I looked across the floor at our bare feet. There was something sensuous about the skin of our soles touching and releasing that polished wood, our toes caressed by gravity and then pulling free of it. But this was not an act of striving toward pleasure–it was pleasure itself, achieved, shared, and reveled in.

I felt my body reach the wall of physical limitation and then soar over that wall. I needed oxygen. I kept dancing. I knew I must slow down. But I could not slow down. The rhythm pushed and I pushed back, and I could not stop my left hip from meeting the timbali, my right from greeting the snare.

My own daughter, who was a young teenager right at the leading edge of womanhood, watched as I danced to her again and again, trying to motion her to her feet. The raw energy of the dance embarrassed her at first, I think. Neither of us had ever seen anything like it. But a moment later, she found her courage, and there she was, dancing in front of me, smiling broadly, her own body pulled and pushed by the drumbeats. Our moves were graceful, honest, and unapologetic. Our bodies felt the same.

A Kindergarten-aged girl ran over to her dancing mother and watched us, enthralled and delighted. She was inspired by our grace, as we were by her unbridled enthusiasm. She jumped and let her limbs fly wildly. Our limbs drew wider arcs in response.

My daughter seemed to fall into a trance, following intricacies beyond description with her feet, her hands, her hips. She had become an elfen spirit. The brown-haired woman who had first taken the floor had transformed into a Maori warrior. And me … sometimes I was a Flamenco dancer, one arm crooked up, the other palm resting on my belly. Sometimes I was a tribal princess, dipping down, letting my hips pull my torso forward to punctuate the end of a rhythm phrase. The mirrors along the far wall showed swaying bodies and bare, flashing limbs. We were the many fingers of a supreme being, undulating and beckoning.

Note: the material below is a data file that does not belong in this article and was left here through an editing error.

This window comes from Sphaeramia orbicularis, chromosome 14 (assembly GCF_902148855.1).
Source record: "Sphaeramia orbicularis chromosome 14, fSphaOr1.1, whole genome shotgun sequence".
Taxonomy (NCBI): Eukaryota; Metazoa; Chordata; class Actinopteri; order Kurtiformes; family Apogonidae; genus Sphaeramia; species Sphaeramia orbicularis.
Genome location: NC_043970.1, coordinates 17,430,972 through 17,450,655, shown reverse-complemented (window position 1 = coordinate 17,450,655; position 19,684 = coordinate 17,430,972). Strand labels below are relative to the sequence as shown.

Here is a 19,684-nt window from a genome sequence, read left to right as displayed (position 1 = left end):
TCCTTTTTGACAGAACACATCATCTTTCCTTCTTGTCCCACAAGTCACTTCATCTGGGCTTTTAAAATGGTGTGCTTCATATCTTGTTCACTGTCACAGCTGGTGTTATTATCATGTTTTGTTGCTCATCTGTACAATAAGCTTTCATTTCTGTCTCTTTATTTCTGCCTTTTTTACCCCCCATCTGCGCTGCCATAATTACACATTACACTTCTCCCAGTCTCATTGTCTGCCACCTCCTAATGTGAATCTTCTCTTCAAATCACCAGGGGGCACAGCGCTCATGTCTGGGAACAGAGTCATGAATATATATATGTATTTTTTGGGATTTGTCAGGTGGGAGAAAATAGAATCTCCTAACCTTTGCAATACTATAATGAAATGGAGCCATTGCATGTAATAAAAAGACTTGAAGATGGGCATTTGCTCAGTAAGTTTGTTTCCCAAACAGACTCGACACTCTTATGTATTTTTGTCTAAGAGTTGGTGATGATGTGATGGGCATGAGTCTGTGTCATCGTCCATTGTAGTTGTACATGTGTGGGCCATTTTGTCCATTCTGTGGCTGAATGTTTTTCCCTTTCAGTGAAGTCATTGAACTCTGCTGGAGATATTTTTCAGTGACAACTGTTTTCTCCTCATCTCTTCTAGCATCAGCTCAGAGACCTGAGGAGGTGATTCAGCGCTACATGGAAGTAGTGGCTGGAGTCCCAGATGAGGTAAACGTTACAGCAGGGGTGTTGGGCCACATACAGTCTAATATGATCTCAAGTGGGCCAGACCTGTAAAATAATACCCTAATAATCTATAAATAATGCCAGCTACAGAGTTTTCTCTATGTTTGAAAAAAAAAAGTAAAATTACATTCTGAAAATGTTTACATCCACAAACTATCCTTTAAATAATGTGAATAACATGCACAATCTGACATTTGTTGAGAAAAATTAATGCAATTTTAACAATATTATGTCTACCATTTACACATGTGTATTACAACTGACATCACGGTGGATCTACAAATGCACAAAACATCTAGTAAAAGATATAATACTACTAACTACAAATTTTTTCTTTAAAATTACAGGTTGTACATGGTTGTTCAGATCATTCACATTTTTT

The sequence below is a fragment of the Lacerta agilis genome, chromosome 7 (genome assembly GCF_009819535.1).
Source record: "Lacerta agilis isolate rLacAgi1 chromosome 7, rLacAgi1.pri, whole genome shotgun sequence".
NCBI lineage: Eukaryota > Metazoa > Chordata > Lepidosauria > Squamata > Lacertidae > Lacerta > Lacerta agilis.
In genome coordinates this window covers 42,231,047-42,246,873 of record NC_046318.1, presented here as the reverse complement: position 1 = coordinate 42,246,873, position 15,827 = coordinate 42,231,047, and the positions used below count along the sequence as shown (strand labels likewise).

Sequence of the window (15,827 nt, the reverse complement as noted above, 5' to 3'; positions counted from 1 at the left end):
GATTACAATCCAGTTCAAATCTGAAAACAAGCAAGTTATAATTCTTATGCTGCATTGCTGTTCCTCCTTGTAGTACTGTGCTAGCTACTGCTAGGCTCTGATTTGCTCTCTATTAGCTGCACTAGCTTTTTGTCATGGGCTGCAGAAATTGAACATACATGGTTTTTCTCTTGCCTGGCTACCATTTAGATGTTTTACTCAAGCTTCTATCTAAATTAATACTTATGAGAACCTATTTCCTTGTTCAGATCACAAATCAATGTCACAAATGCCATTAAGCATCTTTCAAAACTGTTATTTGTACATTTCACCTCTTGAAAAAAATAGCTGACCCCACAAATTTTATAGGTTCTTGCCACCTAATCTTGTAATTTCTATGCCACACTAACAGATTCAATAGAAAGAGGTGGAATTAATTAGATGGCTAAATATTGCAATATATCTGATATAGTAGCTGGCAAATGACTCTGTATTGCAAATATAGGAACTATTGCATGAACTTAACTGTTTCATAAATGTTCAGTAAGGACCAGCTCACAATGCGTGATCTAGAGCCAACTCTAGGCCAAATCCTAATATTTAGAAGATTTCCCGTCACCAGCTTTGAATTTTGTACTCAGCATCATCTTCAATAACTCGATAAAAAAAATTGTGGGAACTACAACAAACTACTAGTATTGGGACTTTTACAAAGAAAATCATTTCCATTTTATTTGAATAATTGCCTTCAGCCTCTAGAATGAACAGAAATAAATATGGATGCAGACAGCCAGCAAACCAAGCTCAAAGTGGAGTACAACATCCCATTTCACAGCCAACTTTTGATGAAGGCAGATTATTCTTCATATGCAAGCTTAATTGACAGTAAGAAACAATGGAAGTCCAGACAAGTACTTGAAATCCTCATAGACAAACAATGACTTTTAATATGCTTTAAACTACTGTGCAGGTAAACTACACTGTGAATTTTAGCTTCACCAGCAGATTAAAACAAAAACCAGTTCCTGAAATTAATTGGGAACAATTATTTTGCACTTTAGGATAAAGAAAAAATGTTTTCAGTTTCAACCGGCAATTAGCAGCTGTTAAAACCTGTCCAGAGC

I was exhausted, my breath ragged, my hands and feet tingling, but I could not stop dancing. My body had become a long, flexible stalk, loose, moving in time. A light blanket of sweat covered my skin and the air felt suddenly chilly, but so much heat pounded out through my heart, I was ablaze within the icy room.

I reached up to push my damp hair back, and even that became a part of the dance. Every gesture, every movement was a comment on the music. I tried to slow down and breathe more deeply, to feel the exhilaration of dancing beyond my own limits, beyond all reason. The air felt thick with joy and scent and sound.

Some women had begun to drop out now, sinking onto the chairs, inhaling deeply and slowly, closing their eyes. The remaining dancers had grown wilder still, snapping their heads back and forth to the beat, leaping up into the air like shamans frightening away evil spirits, glorying in the power of the dance.

The tiny girl spun and spun until her mother had to pick her up to still her frenzy. I reached out to my daughter, and together we moved, still in time to the rhythm, but dancing now toward our shoes and chairs and rest. The music pulsed on.
The remaining women became more exaggerated in their movements, as if they were absorbing all the magic we had left behind out there on the dance floor. They watched themselves in the mirrors, amazed at their metamorphosis into wild-haired, magical beings.

And then, with a loud roll of drums ending in a sharp pop, the music stopped.

A soft, melodic hum of delight rose from the women in the room, a high-pitched, single tone of triumph. We smiled at each other and wiped our brows and retied our shoes.

It was after midnight now. While we had danced, one day had transformed into the next. We were secret goddesses who had created the new day with our shared celebration of drum and spirit and heartbeat, dancing to the pulse of life.